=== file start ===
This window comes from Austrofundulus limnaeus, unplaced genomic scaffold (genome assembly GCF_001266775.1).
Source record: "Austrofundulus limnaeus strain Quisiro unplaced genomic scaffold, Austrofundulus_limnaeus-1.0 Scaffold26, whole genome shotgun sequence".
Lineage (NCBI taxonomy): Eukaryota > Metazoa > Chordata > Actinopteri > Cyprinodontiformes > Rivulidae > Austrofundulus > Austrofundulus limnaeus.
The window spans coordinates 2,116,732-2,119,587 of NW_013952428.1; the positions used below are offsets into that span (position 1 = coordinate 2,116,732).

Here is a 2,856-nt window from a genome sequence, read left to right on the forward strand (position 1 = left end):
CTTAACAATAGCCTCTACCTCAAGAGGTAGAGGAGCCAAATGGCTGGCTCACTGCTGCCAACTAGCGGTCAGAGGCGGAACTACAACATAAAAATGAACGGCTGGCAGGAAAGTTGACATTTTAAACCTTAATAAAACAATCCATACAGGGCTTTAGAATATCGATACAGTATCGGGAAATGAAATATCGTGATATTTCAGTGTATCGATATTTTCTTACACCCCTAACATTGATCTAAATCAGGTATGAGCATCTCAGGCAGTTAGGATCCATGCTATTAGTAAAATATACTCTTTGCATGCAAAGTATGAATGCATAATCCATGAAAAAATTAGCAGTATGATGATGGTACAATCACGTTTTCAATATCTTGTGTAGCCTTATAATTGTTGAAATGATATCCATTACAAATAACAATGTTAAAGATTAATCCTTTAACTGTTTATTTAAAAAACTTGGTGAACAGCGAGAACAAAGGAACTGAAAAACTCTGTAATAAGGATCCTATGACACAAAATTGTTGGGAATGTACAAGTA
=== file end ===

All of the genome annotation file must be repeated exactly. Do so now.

This window comes from Austrofundulus limnaeus, unplaced genomic scaffold (genome assembly GCF_001266775.1).
Source record: "Austrofundulus limnaeus strain Quisiro unplaced genomic scaffold, Austrofundulus_limnaeus-1.0 Scaffold26, whole genome shotgun sequence".
Lineage (NCBI taxonomy): Eukaryota > Metazoa > Chordata > Actinopteri > Cyprinodontiformes > Rivulidae > Austrofundulus > Austrofundulus limnaeus.
The window spans coordinates 2,116,732-2,119,587 of NW_013952428.1; the positions used below are offsets into that span (position 1 = coordinate 2,116,732).

Here is a 2,856-nt window from a genome sequence, read left to right on the forward strand (position 1 = left end):
CTTAACAATAGCCTCTACCTCAAGAGGTAGAGGAGCCAAATGGCTGGCTCACTGCTGCCAACTAGCGGTCAGAGGCGGAACTACAACATAAAAATGAACGGCTGGCAGGAAAGTTGACATTTTAAACCTTAATAAAACAATCCATACAGGGCTTTAGAATATCGATACAGTATCGGGAAATGAAATATCGTGATATTTCAGTGTATCGATATTTTCTTACACCCCTAACATTGATCTAAATCAGGTATGAGCATCTCAGGCAGTTAGGATCCATGCTATTAGTAAAATATACTCTTTGCATGCAAAGTATGAATGCATAATCCATGAAAAAATTAGCAGTATGATGATGGTACAATCACGTTTTCAATATCTTGTGTAGCCTTATAATTGTTGAAATGATATCCATTACAAATAACAATGTTAAAGATTAATCCTTTAACTGTTTATTTAAAAAACTTGGTGAACAGCGAGAACAAAGGAACTGAAAAACTCTGTAATAAGGATCCTATGACACAAAATTGTTGGGAATGTACAAGTA